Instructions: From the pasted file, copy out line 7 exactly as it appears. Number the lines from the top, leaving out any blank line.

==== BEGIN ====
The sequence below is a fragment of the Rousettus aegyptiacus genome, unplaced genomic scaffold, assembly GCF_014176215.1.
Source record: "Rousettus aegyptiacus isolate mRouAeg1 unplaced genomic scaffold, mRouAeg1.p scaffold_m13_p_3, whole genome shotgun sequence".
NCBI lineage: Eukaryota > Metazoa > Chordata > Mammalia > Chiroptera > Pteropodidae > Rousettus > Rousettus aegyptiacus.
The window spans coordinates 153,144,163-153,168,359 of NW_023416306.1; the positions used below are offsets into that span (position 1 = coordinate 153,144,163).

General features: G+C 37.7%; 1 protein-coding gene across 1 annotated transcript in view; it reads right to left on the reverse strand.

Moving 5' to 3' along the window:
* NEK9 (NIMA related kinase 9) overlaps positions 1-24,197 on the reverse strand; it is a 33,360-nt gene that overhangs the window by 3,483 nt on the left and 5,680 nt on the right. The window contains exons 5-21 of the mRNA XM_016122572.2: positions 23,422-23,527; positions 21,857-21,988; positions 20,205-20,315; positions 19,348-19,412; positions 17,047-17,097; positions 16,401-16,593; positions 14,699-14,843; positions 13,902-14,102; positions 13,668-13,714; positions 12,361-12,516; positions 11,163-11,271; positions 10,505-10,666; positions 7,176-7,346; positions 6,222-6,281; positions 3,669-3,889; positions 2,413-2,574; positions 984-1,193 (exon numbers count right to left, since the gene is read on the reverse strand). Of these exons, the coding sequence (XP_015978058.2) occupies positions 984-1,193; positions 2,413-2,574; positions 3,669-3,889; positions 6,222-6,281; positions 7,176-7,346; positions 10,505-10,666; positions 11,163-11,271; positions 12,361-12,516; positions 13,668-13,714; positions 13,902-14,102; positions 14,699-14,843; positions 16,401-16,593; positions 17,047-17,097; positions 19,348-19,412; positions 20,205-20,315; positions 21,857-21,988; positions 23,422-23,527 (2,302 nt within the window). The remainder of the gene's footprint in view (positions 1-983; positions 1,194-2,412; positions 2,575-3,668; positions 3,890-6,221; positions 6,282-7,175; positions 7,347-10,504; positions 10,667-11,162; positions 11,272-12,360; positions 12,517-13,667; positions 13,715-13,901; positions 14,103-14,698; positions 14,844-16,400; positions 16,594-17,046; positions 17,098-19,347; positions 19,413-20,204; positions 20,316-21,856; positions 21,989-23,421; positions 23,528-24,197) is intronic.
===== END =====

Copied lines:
* NEK9 (NIMA related kinase 9) overlaps positions 1-24,197 on the reverse strand; it is a 33,360-nt gene that overhangs the window by 3,483 nt on the left and 5,680 nt on the right. The window contains exons 5-21 of the mRNA XM_016122572.2: positions 23,422-23,527; positions 21,857-21,988; positions 20,205-20,315; positions 19,348-19,412; positions 17,047-17,097; positions 16,401-16,593; positions 14,699-14,843; positions 13,902-14,102; positions 13,668-13,714; positions 12,361-12,516; positions 11,163-11,271; positions 10,505-10,666; positions 7,176-7,346; positions 6,222-6,281; positions 3,669-3,889; positions 2,413-2,574; positions 984-1,193 (exon numbers count right to left, since the gene is read on the reverse strand). Of these exons, the coding sequence (XP_015978058.2) occupies positions 984-1,193; positions 2,413-2,574; positions 3,669-3,889; positions 6,222-6,281; positions 7,176-7,346; positions 10,505-10,666; positions 11,163-11,271; positions 12,361-12,516; positions 13,668-13,714; positions 13,902-14,102; positions 14,699-14,843; positions 16,401-16,593; positions 17,047-17,097; positions 19,348-19,412; positions 20,205-20,315; positions 21,857-21,988; positions 23,422-23,527 (2,302 nt within the window). The remainder of the gene's footprint in view (positions 1-983; positions 1,194-2,412; positions 2,575-3,668; positions 3,890-6,221; positions 6,282-7,175; positions 7,347-10,504; positions 10,667-11,162; positions 11,272-12,360; positions 12,517-13,667; positions 13,715-13,901; positions 14,103-14,698; positions 14,844-16,400; positions 16,594-17,046; positions 17,098-19,347; positions 19,413-20,204; positions 20,316-21,856; positions 21,989-23,421; positions 23,528-24,197) is intronic.